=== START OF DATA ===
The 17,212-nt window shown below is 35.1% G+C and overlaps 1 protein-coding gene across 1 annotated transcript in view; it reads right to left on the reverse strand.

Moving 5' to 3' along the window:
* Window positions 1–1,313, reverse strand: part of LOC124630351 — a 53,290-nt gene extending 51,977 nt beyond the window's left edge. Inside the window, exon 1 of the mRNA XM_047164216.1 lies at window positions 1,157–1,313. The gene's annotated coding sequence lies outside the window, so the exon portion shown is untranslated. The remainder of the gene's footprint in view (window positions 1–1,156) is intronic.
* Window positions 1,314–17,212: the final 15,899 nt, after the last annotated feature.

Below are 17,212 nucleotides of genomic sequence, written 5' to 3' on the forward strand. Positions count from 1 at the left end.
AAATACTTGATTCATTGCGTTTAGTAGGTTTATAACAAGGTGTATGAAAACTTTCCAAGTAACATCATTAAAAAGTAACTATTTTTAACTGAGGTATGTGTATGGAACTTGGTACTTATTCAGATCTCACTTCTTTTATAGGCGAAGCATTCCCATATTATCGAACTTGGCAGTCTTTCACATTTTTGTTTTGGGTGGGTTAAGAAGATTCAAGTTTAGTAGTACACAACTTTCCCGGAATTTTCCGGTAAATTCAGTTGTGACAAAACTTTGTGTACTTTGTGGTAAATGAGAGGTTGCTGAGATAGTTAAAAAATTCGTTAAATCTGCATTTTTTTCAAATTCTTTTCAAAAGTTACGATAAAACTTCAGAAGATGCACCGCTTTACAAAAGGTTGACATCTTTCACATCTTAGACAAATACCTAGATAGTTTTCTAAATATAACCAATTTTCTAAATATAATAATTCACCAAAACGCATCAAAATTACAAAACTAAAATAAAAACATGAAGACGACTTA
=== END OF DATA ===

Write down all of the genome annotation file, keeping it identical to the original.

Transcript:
The 17,212-nt window shown below is 35.1% G+C and overlaps 1 protein-coding gene across 1 annotated transcript in view; it reads right to left on the reverse strand.

Moving 5' to 3' along the window:
* Window positions 1–1,313, reverse strand: part of LOC124630351 — a 53,290-nt gene extending 51,977 nt beyond the window's left edge. Inside the window, exon 1 of the mRNA XM_047164216.1 lies at window positions 1,157–1,313. The gene's annotated coding sequence lies outside the window, so the exon portion shown is untranslated. The remainder of the gene's footprint in view (window positions 1–1,156) is intronic.
* Window positions 1,314–17,212: the final 15,899 nt, after the last annotated feature.

Below are 17,212 nucleotides of genomic sequence, written 5' to 3' on the forward strand. Positions count from 1 at the left end.
AAATACTTGATTCATTGCGTTTAGTAGGTTTATAACAAGGTGTATGAAAACTTTCCAAGTAACATCATTAAAAAGTAACTATTTTTAACTGAGGTATGTGTATGGAACTTGGTACTTATTCAGATCTCACTTCTTTTATAGGCGAAGCATTCCCATATTATCGAACTTGGCAGTCTTTCACATTTTTGTTTTGGGTGGGTTAAGAAGATTCAAGTTTAGTAGTACACAACTTTCCCGGAATTTTCCGGTAAATTCAGTTGTGACAAAACTTTGTGTACTTTGTGGTAAATGAGAGGTTGCTGAGATAGTTAAAAAATTCGTTAAATCTGCATTTTTTTCAAATTCTTTTCAAAAGTTACGATAAAACTTCAGAAGATGCACCGCTTTACAAAAGGTTGACATCTTTCACATCTTAGACAAATACCTAGATAGTTTTCTAAATATAACCAATTTTCTAAATATAATAATTCACCAAAACGCATCAAAATTACAAAACTAAAATAAAAACATGAAGACGACTTA